I work hard to keep our home systems malware-free and safe.
That typically involves talking about good Windows end-user behavior with Alvis and Lavie, letting them know about various breaking threats, running a AV/AM product, installing advanced protection afforded by Microsoft's EMET v 4.0 on our home systems, making sure all Windows and third party browser plugins are kept updated, run backups, etc.
So generally, I don’t worry too much about viruses and malware…but this new CryptoLocker threat does have my nerves extra-edgy.
First, we don’t have 10 bitcoins sitting around to pony up for a decryption. Most home\SOHO Windows users probably don’t either. Note this price has gone up from the previous 2 bitcoin expense.
- CryptoLocker developers charge 10 bitcoins to use new Decryption Service - Bleeping Computer News
Secondly, it seems to work primarily on social-engineering and spear-fishing techniques (for now) to trick a user into opening a payload delivered by email. While I can have pretty good confidence in software defense-in-depth security practices, I never can trust the end-user (myself included) to be 100% dependable in catching this attack. I am my own weakest link.
Lastly, although CryptoLocker primarily targets local drives, it will encrypt any targeted files on a network share if the shared folder is mapped as a drive letter rather than a UNC share. So if one person on a network gets infected, and has mapped drives via drive lettering, that could hose everyone! That’s scary bad.
So the first important step you can take is to educate yourself about the threat itself:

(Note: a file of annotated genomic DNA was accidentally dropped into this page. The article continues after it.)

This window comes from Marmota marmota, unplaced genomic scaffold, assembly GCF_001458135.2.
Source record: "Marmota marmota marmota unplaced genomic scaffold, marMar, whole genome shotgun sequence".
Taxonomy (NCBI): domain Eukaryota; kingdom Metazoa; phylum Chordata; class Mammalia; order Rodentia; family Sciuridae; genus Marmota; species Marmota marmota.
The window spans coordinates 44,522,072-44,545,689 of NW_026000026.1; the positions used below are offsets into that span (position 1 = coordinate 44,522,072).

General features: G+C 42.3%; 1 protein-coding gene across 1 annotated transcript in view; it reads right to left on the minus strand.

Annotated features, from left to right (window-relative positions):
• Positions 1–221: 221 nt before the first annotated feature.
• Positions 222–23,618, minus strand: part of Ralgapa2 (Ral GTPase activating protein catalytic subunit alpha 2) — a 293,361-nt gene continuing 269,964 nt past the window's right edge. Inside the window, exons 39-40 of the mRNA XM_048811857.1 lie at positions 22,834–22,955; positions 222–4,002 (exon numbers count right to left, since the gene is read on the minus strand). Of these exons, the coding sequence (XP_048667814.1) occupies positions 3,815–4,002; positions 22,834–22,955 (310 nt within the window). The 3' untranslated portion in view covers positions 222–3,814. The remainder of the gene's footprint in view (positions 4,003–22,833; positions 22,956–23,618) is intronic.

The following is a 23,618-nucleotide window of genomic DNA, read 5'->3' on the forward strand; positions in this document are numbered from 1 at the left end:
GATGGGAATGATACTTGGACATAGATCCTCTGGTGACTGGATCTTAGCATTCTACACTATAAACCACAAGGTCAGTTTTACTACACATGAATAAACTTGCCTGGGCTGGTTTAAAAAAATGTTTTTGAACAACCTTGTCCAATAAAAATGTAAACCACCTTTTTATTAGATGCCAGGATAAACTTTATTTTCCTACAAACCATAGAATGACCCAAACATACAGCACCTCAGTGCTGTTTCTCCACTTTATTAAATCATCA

- How To Avoid CryptoLocker Ransomware — Krebs on Security
- CryptoLocker Ransomware Information Guide and FAQ - Bleeping Computer - Probably the current de-facto resource for all technical details on this threat. Updated frequently.
- CryptoLocker Is The Nastiest Malware Ever - Here's What You Can Do - MakeUseOf blog
- Cryptolocker Ransomware: What You Need To Know - Malwarebytes Unpacked
- You’re infected—if you want to see your data again, pay us $300 in Bitcoins - Ars Technica
At home, my immediate response was to deploy a special package maintained by Foolish IT LLC on ALL our personal Windows systems (including my Windows VM’s) that protects against this threat.
CryptoPrevent - free for personal and commercial deployment - Foolish IT LLC - current version at time of posting is 3.1 but that is certain to change. In both “portable” and installable versions.
Like any AV/AM vs. Security battle, it is a constant arms race of updates so if you go this method, check back frequently for new versions or pay the $ for the auto-updating version.
Just to illustrate the challenge, take a look at these posts from the developer to see how the tool has mutated to keep pace with the threat and customer’s needs.
- CryptoPrevent v2.0 just released with whitelisting capabilities!
- CryptoPrevent v2.1 - I just can't seem to win!
- CryptoPrevent v2.4 just released with internal update feature - please update!
- CryptoPrevent v2.5 - with a powerful new layer of protection introduced!
- CryptoPrevent v2.6 released - my life is consumed by this madness!
- CryptoPrevent v3.0 - Recycle Bin protection and a new optional AUTOMATIC UPDATE service!
For corporate locations, I learned about another solution via Brian Kreb’s post noted above. From that post:
A team of coders and administrators from enterprise consulting firm thirdtier.net have released the CryptoLocker Prevention Kit – a comprehensive set of group policies that can be used to block CryptoLocker infections across a domain. The set of instructions that accompanies this free toolkit is comprehensive and well documented, and the group policies appear to be quite effective.
Cryptolocker Prevention Kit (updated) - Spiceworks
Get protected now if you are a Windows user. Period.
It’s not worth dilly-dallying about.